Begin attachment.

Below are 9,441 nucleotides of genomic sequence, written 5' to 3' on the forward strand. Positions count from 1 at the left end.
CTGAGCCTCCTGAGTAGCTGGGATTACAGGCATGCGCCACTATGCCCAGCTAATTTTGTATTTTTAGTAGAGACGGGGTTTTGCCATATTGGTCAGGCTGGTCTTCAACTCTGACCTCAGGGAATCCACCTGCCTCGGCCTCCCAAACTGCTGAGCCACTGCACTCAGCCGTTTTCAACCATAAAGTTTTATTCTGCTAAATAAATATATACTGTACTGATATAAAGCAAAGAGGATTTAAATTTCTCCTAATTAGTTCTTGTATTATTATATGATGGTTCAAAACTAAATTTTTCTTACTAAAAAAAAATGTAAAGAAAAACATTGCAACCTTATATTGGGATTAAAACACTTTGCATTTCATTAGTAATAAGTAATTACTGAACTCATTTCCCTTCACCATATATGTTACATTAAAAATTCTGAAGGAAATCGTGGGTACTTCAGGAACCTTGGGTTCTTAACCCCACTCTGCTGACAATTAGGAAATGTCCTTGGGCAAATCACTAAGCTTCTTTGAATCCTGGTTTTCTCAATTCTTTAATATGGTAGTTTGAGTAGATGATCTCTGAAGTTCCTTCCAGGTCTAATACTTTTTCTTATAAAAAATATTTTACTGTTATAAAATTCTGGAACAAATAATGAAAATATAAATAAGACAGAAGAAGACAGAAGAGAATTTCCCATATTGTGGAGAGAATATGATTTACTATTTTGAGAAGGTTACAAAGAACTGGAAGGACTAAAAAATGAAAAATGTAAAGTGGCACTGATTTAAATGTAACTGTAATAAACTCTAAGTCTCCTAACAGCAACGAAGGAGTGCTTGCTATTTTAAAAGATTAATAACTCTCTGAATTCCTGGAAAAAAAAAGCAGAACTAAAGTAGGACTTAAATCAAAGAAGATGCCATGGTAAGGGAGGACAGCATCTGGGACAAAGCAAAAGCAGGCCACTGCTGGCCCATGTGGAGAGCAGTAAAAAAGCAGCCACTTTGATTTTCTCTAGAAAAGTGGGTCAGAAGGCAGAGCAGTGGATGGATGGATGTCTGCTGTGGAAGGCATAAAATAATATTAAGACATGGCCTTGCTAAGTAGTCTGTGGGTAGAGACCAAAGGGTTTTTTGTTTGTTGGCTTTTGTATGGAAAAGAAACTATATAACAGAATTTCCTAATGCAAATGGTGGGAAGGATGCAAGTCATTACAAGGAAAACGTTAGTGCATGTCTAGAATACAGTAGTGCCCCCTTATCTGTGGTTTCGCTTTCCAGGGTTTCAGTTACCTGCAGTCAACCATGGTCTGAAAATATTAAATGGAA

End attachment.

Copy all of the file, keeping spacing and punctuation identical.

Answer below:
Below are 9,441 nucleotides of genomic sequence, written 5' to 3' on the forward strand. Positions count from 1 at the left end.
CTGAGCCTCCTGAGTAGCTGGGATTACAGGCATGCGCCACTATGCCCAGCTAATTTTGTATTTTTAGTAGAGACGGGGTTTTGCCATATTGGTCAGGCTGGTCTTCAACTCTGACCTCAGGGAATCCACCTGCCTCGGCCTCCCAAACTGCTGAGCCACTGCACTCAGCCGTTTTCAACCATAAAGTTTTATTCTGCTAAATAAATATATACTGTACTGATATAAAGCAAAGAGGATTTAAATTTCTCCTAATTAGTTCTTGTATTATTATATGATGGTTCAAAACTAAATTTTTCTTACTAAAAAAAAATGTAAAGAAAAACATTGCAACCTTATATTGGGATTAAAACACTTTGCATTTCATTAGTAATAAGTAATTACTGAACTCATTTCCCTTCACCATATATGTTACATTAAAAATTCTGAAGGAAATCGTGGGTACTTCAGGAACCTTGGGTTCTTAACCCCACTCTGCTGACAATTAGGAAATGTCCTTGGGCAAATCACTAAGCTTCTTTGAATCCTGGTTTTCTCAATTCTTTAATATGGTAGTTTGAGTAGATGATCTCTGAAGTTCCTTCCAGGTCTAATACTTTTTCTTATAAAAAATATTTTACTGTTATAAAATTCTGGAACAAATAATGAAAATATAAATAAGACAGAAGAAGACAGAAGAGAATTTCCCATATTGTGGAGAGAATATGATTTACTATTTTGAGAAGGTTACAAAGAACTGGAAGGACTAAAAAATGAAAAATGTAAAGTGGCACTGATTTAAATGTAACTGTAATAAACTCTAAGTCTCCTAACAGCAACGAAGGAGTGCTTGCTATTTTAAAAGATTAATAACTCTCTGAATTCCTGGAAAAAAAAAGCAGAACTAAAGTAGGACTTAAATCAAAGAAGATGCCATGGTAAGGGAGGACAGCATCTGGGACAAAGCAAAAGCAGGCCACTGCTGGCCCATGTGGAGAGCAGTAAAAAAGCAGCCACTTTGATTTTCTCTAGAAAAGTGGGTCAGAAGGCAGAGCAGTGGATGGATGGATGTCTGCTGTGGAAGGCATAAAATAATATTAAGACATGGCCTTGCTAAGTAGTCTGTGGGTAGAGACCAAAGGGTTTTTTGTTTGTTGGCTTTTGTATGGAAAAGAAACTATATAACAGAATTTCCTAATGCAAATGGTGGGAAGGATGCAAGTCATTACAAGGAAAACGTTAGTGCATGTCTAGAATACAGTAGTGCCCCCTTATCTGTGGTTTCGCTTTCCAGGGTTTCAGTTACCTGCAGTCAACCATGGTCTGAAAATATTAAATGGAA